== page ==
Winston is a bug Pug with a big bowling ball head which surprisingly doesn't make him tip over forwards because if I my head were a bowling ball that's what I'd be doing all the time.

I suppose drinking lots of whiskey would do the same thing - not that I'd know - but at least with a bowling ball head, one would have a plausible excuse for being tipsy.

"Oops, sorry for knocking you over, miss, but I've got a bowling ball head you see," one could say when knocking someone over at a party and what an introduction that would be.


Winston needs no such ploys to introduce himself. He is a wheezing, snorting, garumphing li'l feller which is cute and very attention grabbing and all but I know if he were sleeping anywhere near me, I'd need one of those noise canceling headphones, preferably one of the newer models because I hear some of the older versions couldn't cancel out a fart from an ant. Stenotic nares is unfortunately not Winston's only problem. He's also got some neural disorder - maybe genetic, maybe from an accident, maybe from living in a cage for too long - which makes him walk funny and thus he drags his feet until the tops of them are bloody. He may also have a chronic cherry eye problem.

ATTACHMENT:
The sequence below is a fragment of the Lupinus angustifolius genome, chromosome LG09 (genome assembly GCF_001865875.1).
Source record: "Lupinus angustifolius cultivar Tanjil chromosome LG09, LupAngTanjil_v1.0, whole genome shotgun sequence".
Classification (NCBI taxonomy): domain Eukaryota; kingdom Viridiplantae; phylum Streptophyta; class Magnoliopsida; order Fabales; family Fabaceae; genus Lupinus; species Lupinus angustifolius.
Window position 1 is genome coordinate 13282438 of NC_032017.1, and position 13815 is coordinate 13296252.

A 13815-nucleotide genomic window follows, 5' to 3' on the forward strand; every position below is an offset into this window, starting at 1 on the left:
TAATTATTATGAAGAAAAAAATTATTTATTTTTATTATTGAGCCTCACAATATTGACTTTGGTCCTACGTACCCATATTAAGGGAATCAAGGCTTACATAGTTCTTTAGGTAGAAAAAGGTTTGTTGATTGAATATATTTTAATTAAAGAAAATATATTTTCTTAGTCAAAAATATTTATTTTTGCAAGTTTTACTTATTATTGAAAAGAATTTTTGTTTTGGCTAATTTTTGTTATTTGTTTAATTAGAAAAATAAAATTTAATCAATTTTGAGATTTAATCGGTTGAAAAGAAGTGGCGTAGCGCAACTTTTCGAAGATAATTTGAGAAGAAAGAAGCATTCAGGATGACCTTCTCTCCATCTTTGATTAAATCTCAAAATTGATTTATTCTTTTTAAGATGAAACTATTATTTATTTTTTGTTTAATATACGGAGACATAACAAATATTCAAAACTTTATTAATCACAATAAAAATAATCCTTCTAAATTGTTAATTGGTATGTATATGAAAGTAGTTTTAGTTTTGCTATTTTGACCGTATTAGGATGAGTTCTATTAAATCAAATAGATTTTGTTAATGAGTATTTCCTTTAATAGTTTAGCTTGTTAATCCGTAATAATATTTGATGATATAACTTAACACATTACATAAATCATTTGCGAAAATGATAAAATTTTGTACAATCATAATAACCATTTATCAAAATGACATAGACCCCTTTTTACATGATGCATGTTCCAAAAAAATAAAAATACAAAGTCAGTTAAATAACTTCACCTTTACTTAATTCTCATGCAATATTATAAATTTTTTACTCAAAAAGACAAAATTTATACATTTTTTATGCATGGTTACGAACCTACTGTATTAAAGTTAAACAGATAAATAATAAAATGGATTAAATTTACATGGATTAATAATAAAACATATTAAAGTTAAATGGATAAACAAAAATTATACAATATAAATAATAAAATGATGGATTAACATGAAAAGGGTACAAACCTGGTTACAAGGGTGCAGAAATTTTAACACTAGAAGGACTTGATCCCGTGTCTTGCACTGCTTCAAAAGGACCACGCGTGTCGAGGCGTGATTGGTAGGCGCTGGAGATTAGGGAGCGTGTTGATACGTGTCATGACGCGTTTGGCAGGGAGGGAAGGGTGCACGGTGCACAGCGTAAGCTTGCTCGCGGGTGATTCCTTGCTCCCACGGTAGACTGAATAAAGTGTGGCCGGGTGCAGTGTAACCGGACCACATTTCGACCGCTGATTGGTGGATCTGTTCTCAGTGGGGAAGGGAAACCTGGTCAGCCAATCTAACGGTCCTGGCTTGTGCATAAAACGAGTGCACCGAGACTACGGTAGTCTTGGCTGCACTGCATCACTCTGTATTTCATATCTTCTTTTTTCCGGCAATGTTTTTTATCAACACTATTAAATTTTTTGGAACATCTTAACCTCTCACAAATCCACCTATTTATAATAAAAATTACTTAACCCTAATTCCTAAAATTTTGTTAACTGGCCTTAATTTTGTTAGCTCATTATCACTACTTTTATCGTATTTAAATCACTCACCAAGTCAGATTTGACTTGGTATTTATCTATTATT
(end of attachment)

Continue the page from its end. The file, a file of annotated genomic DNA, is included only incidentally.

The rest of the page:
Winston came from a puppy mill. Puppy millers are such assholes. Really, they are the sphincters of the dog breeding world. Mr. and Mrs. Sphincter - proudly combining the stink of filthy lucre with the stink of animal abuse. How lovely. Sphincter Family Farms here to serve the Kijiji dog buying public with five hundred plus neglected dogs crying and dying in cages but, hell, no one will ever know, just wash the sickly thing in the sink before the customer shows up, tie a ribbon round its head and, snap, that's a thousand bucks in the bank and then don't forget to give the buyer that "official" certificate the Sphincters' talented progeny banged out on his computer last night between cruising on Facebook for naked pictures of his classmates and porn surfing.